Thursday, May 19 2022

The railroad merger sets a clear path towards environmental gains and carbon neutrality. Protecting our environment and reducing emissions induced by climate change is complex and often defined by difficult choices. While we may wish that protecting the environment was as easy as flipping a switch, the reality is rarely that simple.

There will never be a “silver bullet” when it comes to protecting our environment. I believe that, rather than being frustrated by the lack of one-size-fits-all solutions, it can be just as productive today to make thoughtful choices today that allow us to realize additional environmental gains – which can ultimately bring benefits. longer term breakthroughs.

Sometimes progressive environmental victories are hidden from us in plain sight. Take freight transport, for example.

Every year, trucks, ships, planes and trains transport billions of tons of goods. While freight transport keeps the global economy moving – this is essential and inevitable – it is also a major driver of pollutant emissions. According to MIT, freight transport accounts for around 8% of global carbon emissions.

Reducing freight transport is not an option. Indeed, we see and experience the downsides of unforeseen freight restrictions in the current global supply chain chaos that is unfolding. There is much more we can do to ensure that our transportation infrastructure is as modern, reliable and environmentally friendly as possible. And that it’s good for our environment and our economy too.

Such improvements, however, are expensive, often requiring billions of investments to provide large-scale infrastructure improvements. This is why federal debates over legislation to fund infrastructure revitalization are so hotly contested.

Sometimes opportunities emerge to drive change in the communities we call home without depleting cash flow. Here in New England, CSX’s proposed merger with Pan Am Railroad is an opportunity that can quickly bring about significant and positive environmental and economic change without breaking the bank.

The bottom line is simple: CSX is a Class I railroad, ready and capable of modernizing the aging rail infrastructure in our region. This means improved rail lines, updated locomotive fleets with lower maintenance costs and better fuel efficiency, as well as improved technology and operations. In 2019, CSX set a record as the only Class I railroad to use an average of one gallon of fuel to transport freight per thousand gross tons.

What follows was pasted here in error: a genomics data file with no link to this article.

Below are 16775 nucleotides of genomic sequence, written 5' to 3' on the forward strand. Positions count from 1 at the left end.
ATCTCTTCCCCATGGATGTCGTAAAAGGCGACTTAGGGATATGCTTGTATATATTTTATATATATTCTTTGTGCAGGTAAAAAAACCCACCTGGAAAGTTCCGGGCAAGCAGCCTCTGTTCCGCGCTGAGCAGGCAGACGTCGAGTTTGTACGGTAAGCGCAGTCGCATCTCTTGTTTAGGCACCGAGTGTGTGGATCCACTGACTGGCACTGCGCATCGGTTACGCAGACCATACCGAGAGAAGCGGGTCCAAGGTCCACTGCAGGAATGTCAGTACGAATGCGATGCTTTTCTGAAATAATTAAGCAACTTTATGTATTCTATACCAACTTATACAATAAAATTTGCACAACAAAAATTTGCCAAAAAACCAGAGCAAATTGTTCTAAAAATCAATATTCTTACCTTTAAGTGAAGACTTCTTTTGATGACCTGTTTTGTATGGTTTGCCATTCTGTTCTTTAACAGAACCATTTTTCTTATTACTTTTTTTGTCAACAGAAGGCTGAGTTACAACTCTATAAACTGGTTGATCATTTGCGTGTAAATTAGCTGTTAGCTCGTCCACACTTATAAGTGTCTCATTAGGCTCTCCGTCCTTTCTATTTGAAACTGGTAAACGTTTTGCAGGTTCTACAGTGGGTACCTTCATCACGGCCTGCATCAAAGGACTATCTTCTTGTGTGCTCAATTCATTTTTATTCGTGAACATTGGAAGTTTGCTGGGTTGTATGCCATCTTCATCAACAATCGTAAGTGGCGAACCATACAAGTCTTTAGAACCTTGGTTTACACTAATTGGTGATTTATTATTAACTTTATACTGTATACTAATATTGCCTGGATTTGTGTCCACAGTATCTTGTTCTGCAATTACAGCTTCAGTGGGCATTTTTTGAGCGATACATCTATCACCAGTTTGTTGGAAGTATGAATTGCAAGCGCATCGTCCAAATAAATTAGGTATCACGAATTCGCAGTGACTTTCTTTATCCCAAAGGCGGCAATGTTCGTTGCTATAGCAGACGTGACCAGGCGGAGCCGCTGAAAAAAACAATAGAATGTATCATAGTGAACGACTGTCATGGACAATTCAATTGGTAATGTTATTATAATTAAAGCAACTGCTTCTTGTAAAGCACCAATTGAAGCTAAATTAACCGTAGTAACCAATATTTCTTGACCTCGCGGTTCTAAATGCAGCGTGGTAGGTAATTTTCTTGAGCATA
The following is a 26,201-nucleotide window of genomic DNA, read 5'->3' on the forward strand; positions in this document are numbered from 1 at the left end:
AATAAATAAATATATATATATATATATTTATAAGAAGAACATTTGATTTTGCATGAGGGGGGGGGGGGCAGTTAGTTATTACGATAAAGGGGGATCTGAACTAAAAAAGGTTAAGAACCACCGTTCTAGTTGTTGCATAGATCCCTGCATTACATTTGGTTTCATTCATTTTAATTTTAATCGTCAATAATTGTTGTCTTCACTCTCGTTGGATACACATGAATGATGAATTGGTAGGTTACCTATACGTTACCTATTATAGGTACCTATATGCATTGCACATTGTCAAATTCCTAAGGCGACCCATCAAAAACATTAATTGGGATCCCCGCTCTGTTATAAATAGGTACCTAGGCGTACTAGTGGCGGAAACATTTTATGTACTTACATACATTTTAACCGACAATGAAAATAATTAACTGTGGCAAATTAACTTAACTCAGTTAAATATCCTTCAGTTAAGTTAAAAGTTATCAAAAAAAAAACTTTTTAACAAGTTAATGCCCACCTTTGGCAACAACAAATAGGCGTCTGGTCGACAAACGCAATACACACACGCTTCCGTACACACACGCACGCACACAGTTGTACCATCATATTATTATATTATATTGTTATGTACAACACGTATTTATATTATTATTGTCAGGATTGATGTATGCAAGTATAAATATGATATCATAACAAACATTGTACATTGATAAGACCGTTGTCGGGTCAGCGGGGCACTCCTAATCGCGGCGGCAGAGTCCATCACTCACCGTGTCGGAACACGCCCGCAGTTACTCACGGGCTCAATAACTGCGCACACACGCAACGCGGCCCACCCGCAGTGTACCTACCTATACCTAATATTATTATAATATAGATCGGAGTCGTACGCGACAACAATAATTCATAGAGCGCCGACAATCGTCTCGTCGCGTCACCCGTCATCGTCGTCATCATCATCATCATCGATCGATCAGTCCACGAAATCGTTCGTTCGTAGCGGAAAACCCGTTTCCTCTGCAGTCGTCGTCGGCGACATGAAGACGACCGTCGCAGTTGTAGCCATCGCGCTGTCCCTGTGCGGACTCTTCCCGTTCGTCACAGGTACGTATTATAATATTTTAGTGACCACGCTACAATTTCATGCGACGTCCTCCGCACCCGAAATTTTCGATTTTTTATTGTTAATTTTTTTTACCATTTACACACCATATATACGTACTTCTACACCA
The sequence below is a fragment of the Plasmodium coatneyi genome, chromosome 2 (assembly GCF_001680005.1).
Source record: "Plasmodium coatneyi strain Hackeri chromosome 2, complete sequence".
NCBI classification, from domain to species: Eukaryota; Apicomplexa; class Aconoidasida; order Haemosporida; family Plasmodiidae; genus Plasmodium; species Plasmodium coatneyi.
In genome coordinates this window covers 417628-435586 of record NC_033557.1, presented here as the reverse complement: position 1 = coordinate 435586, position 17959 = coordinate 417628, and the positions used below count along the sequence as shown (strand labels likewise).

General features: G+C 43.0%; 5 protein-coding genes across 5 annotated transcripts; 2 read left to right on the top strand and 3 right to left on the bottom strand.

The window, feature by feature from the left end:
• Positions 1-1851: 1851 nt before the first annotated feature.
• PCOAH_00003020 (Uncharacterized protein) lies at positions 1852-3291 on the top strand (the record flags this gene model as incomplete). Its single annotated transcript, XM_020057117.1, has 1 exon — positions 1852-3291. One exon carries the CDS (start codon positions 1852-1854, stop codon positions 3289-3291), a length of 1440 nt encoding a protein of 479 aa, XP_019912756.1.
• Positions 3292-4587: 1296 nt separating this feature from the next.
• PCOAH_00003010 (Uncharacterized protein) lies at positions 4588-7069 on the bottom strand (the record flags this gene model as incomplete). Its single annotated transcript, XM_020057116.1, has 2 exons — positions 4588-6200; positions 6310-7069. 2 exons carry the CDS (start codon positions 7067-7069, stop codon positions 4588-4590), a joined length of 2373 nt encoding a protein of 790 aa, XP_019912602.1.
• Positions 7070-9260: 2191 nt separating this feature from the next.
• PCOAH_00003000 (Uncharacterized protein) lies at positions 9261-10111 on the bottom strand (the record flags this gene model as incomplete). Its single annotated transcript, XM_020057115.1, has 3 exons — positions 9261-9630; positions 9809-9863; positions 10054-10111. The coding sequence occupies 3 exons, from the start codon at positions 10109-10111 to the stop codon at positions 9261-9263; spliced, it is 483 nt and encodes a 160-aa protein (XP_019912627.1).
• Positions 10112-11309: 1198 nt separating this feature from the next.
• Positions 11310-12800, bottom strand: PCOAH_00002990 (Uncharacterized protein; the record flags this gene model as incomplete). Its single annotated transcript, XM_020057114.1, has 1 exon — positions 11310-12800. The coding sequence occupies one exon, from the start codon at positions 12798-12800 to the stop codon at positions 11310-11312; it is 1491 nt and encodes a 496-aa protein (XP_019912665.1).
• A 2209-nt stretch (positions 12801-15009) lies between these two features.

The benefits of a modernized and efficient regional rail system for customers are inescapable: shorter lead times, fewer delays, lower costs, less pollution and more await New England if the project is approved. CSX’s higher standards will allow for Pan Am network upgrades and updates that New England’s smaller line currently cannot afford to do on its own. And in the longer term, the environmental benefits will multiply as the region benefits from a rail operator who apparently has the financial foundations to ensure that his actions really match his rhetoric.

Granted, rail is already the most fuel-efficient way to transport goods by land – at least three or four times more efficient than trucks. CSX – thanks to factors such as its modern and efficient fleet and its “Trip Optimizer” software – takes energy efficiency to another level. CSX moves a ton of cargo over 500 miles on just one gallon of fuel, on average. While the average age of locomotives operated by Pan Am today is over 40 years. A merger will introduce new models in accordance with CSX’s national operating standards as a Class I railway. In addition, CSX will be able to service Pan Am’s existing network with fewer locomotives than is required today. ‘hui, which means even less emissions.

Reducing the number of trains and upgrading them would essentially put an end to noise and pollution violations, as well as shared complaints by New England residents about archaic Pan American operations.

The merger between CSX and Pan Am is still under review before the Surface Transportation Board. Approval of the application could be a key step in moving us forward on the track towards net zero freight emissions.

Dr Michael K. Dorsey is currently Director of Strategy for Solair and most recently was a Macmillan Visiting Fellow at the Gund Institute for Environment at the University of Vermont.


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